"If you can't get out, get even" is the tagline for the new Adam Sandler comedy The Longest Yard, and this restoration should please his fans who didn't like his more grown-up work in the James L. Brooks dramedy, Spanglish.
Sandler is in his element again with his "Happy Madison" core group led by Jack Giarraputo and Tim Herlihy, and reteams with his 50 First Dates and Anger Management director Peter Segal. There isn't the outlandishness of The Waterboy, though Sandler gets into the gridiron mentality again with the help of former NFL quarterback Sean Salisbury to inhabit the Burt Reynolds role of ex-MVP Paul Crewe. Thus, some suspension of disbelief is needed, but maybe not as much considering who the star/executive producer has around him.
Much cynicism is injected into Crewe by Sandler from Sheldon Turner's very similar screenplay of the original by Tracy Keenan Wynn. His fall from grace and the league comes from participating in point-shaving. A big pile-up during some joyriding in the Bentley of girlfriend Lena (Courteney Cox) gets Paul incarcerated in a Texas prison with some scary inmates.
The film is diagrammed from the pressures Crewe inures, dealing with a wicked guard (William Fichtner of Crash) and a self-centered warden (James Cromwell). The taunted prisoner in time will put together a motley crew of a football team from the convicts to go up against the guards.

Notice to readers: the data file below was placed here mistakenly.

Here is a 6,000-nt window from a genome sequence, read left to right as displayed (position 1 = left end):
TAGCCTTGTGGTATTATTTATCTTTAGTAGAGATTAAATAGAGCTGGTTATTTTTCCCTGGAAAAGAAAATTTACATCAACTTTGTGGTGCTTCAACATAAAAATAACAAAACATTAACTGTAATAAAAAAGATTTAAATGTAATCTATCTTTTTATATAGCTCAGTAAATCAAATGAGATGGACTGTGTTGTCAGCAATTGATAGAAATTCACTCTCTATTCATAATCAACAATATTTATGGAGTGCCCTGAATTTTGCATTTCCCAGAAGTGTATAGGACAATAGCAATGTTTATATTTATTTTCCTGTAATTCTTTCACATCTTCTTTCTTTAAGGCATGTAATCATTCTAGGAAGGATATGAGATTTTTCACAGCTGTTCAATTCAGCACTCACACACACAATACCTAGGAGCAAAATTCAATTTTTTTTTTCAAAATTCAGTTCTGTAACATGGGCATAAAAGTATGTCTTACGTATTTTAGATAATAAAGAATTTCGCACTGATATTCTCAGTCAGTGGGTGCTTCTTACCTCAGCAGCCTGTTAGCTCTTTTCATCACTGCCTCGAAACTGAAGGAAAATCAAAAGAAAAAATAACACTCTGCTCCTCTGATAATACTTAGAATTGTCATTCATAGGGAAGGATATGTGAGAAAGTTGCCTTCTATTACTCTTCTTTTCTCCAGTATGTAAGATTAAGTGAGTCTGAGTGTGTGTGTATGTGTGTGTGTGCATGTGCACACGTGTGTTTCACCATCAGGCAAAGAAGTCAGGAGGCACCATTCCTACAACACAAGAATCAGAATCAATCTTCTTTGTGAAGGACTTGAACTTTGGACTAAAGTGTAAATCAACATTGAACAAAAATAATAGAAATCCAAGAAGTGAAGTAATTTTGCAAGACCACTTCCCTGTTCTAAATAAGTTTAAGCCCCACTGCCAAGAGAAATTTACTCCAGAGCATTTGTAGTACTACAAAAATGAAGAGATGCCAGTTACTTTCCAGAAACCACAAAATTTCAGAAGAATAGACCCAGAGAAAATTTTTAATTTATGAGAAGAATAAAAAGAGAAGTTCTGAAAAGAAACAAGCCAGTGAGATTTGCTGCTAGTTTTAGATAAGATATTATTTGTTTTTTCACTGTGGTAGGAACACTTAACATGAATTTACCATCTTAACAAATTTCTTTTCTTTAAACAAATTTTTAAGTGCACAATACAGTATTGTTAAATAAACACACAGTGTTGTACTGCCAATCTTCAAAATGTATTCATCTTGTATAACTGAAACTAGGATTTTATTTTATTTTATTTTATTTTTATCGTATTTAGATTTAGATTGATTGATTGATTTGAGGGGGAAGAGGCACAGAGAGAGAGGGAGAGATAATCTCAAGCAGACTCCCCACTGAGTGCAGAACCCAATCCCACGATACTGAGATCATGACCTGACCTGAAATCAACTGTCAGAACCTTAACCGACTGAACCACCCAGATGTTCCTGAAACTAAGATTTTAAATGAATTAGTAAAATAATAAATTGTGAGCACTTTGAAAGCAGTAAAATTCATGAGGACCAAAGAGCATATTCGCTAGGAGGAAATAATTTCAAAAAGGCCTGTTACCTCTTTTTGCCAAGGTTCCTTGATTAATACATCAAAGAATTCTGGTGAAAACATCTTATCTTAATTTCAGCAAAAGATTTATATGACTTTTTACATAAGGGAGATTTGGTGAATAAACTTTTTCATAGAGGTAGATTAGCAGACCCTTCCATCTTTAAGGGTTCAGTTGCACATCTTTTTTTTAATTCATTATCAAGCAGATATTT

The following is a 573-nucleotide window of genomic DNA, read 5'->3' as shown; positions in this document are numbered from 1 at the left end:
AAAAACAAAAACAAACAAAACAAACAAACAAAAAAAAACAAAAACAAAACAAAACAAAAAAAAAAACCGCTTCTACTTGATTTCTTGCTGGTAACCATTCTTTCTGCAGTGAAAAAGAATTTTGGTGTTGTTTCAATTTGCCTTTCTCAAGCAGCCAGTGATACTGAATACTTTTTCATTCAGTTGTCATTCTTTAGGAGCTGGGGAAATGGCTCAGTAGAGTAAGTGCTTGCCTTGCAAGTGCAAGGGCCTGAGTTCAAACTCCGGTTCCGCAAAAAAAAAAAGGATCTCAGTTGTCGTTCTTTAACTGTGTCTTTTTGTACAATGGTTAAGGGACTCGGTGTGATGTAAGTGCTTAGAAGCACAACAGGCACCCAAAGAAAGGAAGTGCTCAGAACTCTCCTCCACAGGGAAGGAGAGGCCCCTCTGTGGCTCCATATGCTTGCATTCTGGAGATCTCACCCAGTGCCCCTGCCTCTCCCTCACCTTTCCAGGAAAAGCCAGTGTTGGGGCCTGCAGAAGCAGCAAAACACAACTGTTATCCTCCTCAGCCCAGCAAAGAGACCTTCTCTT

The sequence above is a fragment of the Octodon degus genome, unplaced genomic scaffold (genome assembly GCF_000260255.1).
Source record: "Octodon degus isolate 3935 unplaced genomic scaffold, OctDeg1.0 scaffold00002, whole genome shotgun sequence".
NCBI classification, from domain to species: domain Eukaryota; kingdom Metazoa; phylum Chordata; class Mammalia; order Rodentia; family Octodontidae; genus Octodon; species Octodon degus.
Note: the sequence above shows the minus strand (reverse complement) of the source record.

An intermittently hilarious Chris Rock (also in Madagascar this week) is the Caretaker, who has connections to the outside world, keeping the prison wired. Burt Reynolds has much more than a cameo as the old-time coach Nate Scarborough who the inmates transform into the Mean Machine.
Segal brings a gritty look to this prison/gridiron milieu shooting mainly in New Mexico before wrapping in Los Angeles. The hard-hitting action is brought to the forefront by sports coordinator Mark Ellis that makes the latter brawl of a contest appealing to Sandler's demographic which probably extends into the wrestling arena.
While this probably unnecessary Longest Yard is hardly comic poetry, the roughness by the likes of Bill Romanowski, Kevin Nash, Brian Bosworth (the guards), and wide-out and running back respectively by Michael Irvin and rap star Nelly often collide with positive results.
It goes the extra distance with Sandler and Reynolds connecting better than expected as Rob Schneider gets his obligatory cameo. And, if the sentiment keep it from being a gut-busting blockbuster there are some good scene stealers from SNL alum Tracy Morgan in full cheerleading mode and Cloris Leachman (Spanglish) as the warden's lascivious secretary, Lynette.